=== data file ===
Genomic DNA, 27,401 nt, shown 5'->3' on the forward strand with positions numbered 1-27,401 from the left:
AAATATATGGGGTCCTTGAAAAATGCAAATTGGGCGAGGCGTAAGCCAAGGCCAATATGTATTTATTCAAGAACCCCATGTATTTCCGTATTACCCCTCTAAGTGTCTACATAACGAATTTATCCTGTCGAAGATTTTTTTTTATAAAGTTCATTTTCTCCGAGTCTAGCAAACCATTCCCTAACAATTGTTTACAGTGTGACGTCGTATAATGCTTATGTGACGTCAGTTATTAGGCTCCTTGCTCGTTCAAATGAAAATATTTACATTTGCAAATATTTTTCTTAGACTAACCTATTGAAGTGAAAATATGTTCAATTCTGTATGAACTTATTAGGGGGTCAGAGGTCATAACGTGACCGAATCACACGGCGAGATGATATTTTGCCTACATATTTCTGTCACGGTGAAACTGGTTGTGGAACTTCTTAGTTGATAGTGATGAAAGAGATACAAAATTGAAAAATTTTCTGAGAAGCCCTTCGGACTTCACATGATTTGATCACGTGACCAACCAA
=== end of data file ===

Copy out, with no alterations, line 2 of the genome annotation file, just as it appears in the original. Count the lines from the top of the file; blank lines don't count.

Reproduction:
AAATATATGGGGTCCTTGAAAAATGCAAATTGGGCGAGGCGTAAGCCAAGGCCAATATGTATTTATTCAAGAACCCCATGTATTTCCGTATTACCCCTCTAAGTGTCTACATAACGAATTTATCCTGTCGAAGATTTTTTTTTATAAAGTTCATTTTCTCCGAGTCTAGCAAACCATTCCCTAACAATTGTTTACAGTGTGACGTCGTATAATGCTTATGTGACGTCAGTTATTAGGCTCCTTGCTCGTTCAAATGAAAATATTTACATTTGCAAATATTTTTCTTAGACTAACCTATTGAAGTGAAAATATGTTCAATTCTGTATGAACTTATTAGGGGGTCAGAGGTCATAACGTGACCGAATCACACGGCGAGATGATATTTTGCCTACATATTTCTGTCACGGTGAAACTGGTTGTGGAACTTCTTAGTTGATAGTGATGAAAGAGATACAAAATTGAAAAATTTTCTGAGAAGCCCTTCGGACTTCACATGATTTGATCACGTGACCAACCAA